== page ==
April 6, 2006

 

US Wheat Review on Wednesday: Ends up; kansas city board of trade, minneapolis grain exchange lead on supply concern

 

 

U.S. wheat futures ended higher Wednesday on light short covering, drought worries for the U.S. hard red winter wheat crop and flood fears for the U.S. spring wheat crop, brokers said.

 

New-crop 2006-07 Kansas City Board of Trade/Chicago Board of Trade July wheat and Minneapolis Grain Exchange/CBOT September wheat spreads posted new-high closes as worries about tight U.S. hard wheat supplies contrasted with ample U.S. soft red winter wheat stocks.

 

"We haven't solved the protein problem," said Charlie Sernatinger, analyst at O'Connor and Co.

 

Buying of KCBT and MGE U.S. wheat futures and selling CBOT wheat futures became popular last summer as demand for higher-protein U.S. food wheat began outpacing that for lower-protein U.S. wheat.

 

CBOT May wheat ended up 4 1/4 cents at US$3.47 per bushel while July wheat closed up 4 cents at US$3.60.

 

Speculative funds bought about 2,000 CBOT wheat futures contracts, brokers said. Man Financial bought 800 May, UBS and Rosenthal Collins each bought 500 May, the Refco division of Man Financial bought 300 July and sold 200 May, Iowa Grain sold 200 May and 200 July, and ABN Amro bought 200 May, brokers said.

 

In CBOT wheat spread trade, Tenco Inc. spread 500 December/July, they noted.

 

Early Wednesday, Informa Economics pegged U.S. 2006 winter wheat production at 1.454 billion bushels, down 45 million bushels from last year's final production tally.

 

Midday spot U.S. HRW and SRW Gulf barge bids were both down 2 cents per bushel Wednesday, cash sources said.

 

U.S. wheat export news was quiet, while Morocco tendered to buy 115,000 metric tonnes of soft European Union wheat.

 

In global wheat news, the French state grains board, Office National Interprofessionnel des Cereales, or ONIC, estimated French 2006 soft wheat plantings would rise 1.3% from last year and hard wheat plantings would jump 8.9%.

 

The USDA's attache in India revised India's marketing year 2006 (April-March) wheat production down 1 million tonnes to 72.0 million tonnes, due to abnormal weather conditions in February and March.

 

The post said India may import up to 2.0 million tonnes of wheat in the latter half of marketing year 2006/07 (April- March).

 

Pakistan lowered its 2005-06 wheat crop estimate to 20.5 million tonnes from the previous estimate of 22.0 million tonnes and last year's production of 21.6 million tonnes, due to poor growing weather, the agriculture minister said.

 

Australian wheat exporter AWB Ltd. (AWB.AU) said it has more wheat available for sale if extra demand comes from India. AWB now is executing the sale of 500,000 tonnes to India.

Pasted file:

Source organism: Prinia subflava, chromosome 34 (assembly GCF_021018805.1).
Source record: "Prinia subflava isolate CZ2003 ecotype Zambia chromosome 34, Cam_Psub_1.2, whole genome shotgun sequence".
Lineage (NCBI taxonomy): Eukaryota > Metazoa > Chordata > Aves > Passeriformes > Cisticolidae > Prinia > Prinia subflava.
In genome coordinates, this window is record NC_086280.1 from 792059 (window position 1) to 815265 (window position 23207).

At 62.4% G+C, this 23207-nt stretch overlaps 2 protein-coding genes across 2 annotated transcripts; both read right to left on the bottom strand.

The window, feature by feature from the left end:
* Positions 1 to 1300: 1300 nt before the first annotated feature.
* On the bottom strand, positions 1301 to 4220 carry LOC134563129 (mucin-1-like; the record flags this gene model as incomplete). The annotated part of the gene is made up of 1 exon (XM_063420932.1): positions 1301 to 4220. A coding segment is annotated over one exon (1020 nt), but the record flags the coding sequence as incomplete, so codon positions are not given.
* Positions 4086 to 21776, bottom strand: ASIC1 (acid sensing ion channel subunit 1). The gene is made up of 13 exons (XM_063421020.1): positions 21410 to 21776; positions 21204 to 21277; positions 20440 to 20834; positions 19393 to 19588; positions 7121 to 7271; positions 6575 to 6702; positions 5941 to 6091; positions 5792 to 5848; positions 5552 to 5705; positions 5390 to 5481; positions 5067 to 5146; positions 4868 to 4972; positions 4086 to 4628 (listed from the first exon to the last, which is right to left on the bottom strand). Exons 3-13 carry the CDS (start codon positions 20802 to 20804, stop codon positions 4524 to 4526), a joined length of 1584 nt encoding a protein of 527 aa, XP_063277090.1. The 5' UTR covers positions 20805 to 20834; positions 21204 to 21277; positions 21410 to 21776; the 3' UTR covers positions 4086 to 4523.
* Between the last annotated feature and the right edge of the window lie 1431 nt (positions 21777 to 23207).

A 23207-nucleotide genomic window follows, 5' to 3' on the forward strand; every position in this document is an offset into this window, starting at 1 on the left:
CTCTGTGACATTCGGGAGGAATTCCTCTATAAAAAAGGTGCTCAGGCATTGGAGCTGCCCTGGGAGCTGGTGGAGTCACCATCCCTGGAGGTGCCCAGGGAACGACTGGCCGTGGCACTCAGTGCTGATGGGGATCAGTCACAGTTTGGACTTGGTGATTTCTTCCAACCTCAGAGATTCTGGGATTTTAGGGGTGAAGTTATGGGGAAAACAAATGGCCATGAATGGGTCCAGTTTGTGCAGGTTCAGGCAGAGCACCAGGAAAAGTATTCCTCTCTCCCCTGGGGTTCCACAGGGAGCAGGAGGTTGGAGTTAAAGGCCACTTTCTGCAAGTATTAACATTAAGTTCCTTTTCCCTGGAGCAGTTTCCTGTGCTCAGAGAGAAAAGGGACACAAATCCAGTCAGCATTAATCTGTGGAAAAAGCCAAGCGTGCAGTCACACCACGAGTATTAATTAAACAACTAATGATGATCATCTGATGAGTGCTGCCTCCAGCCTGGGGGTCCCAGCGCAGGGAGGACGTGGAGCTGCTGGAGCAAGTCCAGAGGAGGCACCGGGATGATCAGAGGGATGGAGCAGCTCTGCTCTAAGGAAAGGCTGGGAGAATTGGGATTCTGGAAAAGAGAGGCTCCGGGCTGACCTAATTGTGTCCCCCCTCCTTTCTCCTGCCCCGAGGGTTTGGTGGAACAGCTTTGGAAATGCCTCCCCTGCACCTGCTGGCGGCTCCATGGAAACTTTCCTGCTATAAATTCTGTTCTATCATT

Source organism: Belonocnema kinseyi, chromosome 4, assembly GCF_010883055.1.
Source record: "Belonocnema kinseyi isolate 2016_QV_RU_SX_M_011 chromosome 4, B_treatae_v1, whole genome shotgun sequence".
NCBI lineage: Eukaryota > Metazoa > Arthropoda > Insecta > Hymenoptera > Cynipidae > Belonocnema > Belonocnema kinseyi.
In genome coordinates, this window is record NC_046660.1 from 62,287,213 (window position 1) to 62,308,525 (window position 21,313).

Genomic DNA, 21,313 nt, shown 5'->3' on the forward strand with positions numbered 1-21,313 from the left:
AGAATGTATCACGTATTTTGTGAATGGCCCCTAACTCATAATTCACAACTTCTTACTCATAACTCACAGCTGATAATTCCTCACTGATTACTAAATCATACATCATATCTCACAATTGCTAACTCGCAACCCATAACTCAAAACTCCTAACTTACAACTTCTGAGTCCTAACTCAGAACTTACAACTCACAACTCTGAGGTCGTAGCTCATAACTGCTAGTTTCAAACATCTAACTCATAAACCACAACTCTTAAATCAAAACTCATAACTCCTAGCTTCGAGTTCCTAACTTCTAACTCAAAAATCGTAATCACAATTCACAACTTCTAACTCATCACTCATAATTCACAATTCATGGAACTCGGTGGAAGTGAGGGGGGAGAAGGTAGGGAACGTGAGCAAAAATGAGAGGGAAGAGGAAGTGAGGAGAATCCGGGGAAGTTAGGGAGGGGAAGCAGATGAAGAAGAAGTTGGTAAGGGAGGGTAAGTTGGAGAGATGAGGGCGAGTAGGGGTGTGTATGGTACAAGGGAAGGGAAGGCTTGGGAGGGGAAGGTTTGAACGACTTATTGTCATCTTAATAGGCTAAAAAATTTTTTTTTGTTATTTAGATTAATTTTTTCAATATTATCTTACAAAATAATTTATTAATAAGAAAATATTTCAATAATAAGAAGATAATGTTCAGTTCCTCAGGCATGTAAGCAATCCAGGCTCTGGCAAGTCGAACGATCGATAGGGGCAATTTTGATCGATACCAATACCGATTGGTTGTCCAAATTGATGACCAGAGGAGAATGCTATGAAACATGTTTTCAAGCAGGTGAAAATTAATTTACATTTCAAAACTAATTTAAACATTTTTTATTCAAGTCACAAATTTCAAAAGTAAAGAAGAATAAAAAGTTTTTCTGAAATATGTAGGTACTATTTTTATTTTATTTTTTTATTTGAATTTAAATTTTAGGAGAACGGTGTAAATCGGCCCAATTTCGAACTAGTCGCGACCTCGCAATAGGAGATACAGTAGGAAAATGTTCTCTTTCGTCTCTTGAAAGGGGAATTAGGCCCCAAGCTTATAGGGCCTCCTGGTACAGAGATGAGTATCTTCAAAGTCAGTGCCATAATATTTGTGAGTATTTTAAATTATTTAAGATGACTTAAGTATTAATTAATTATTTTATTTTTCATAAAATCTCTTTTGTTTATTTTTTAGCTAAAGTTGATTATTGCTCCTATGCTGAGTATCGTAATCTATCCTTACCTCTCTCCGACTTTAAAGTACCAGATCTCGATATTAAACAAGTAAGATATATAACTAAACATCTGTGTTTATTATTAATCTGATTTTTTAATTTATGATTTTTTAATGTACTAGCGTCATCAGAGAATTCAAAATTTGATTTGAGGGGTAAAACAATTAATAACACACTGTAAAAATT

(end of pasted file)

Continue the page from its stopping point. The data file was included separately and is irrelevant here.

Kansas City Board of Trade

 

KCBT May wheat ended Wednesday up 7 3/4 cents at US$4.22 per bushel and KCBT July closed up 9 1/4 cents at US$4.27 3/4.

 

Warming temperatures, realization that key fields in western Kansas, Oklahoma and Texas had missed recent rains and might miss out on upcoming precipitation, along with short covering, spurred the gains, brokers said.

 

"With temperatures starting to move back up to more seasonal or above-seasonal levels, we could start to bring these production concerns back into the market once again after we've already removed most if not all of the weather premium over the last couple weeks," said Shawn McCambridge, a grain analyst at Prudential Financial.

 

The KCBT/CBOT July spread closed at a new high of 67 3/4 cents, premium KCBT, on Wednesday. The previous high close of 66 cents was set March 10.

 

"We had a protein problem in the old crop and we'll have a protein problem in the new crop, said O'Connor and Co.'s Sernatinger.

 

"It feels like the spreads are going to go to a US$1.00 premium to Chicago in the new crop, but flat price is anybody's price," he added. "It's a question of the final disposition of the HRW crop and weather."

 

Spot cash 11% and 14% U.S. hard red wheat basis bids were unchanged while 12% and 13% bids fell 2 cents, according to the KCBT.

 

 

Minneapolis Grain Exchange

 

MGE July wheat closed up 6 cents at US$4.11 1/2 and July wheat ended up 5 3/4 cents at US$4.17.

 

"Inter-market spreading (MGE/CBOT) was again a feature, and pretty much all the major houses took part," one MGE broker said. "Still, volume was not that large."

 

Concerns about a tightening 2006-07 U.S. hard wheat balance sheet spurred the spread, he and other brokers said.

 

The USDA on Friday forecast a 1% drop in U.S. spring wheat acres from last year's plantings. Moreover, Red River Valley flood concerns and forecasts for more rain this week in that area during the spring planting period accelerated worries.

 

The USDA on March 10 forecast the 2005-06 U.S. hard red spring wheat carryout at 141 million bushels, below the previous year's 159 million bushels.

 

The MGE September hard red winter wheat/Chicago Board of Trade September soft red winter wheat spread closed at a new high of 49 3/4 cents, premium MGE on Wednesday. The previous high close of 48 1/2 was Tuesday.

 

Cash U.S. spring wheat basis bids were steady to 10 cents lower Wednesday, cash sources said. Minneapolis wheat receipts totaled 94 railcars versus last year's 113 railcars. There were 2 durum receipts versus last year's 79 cars.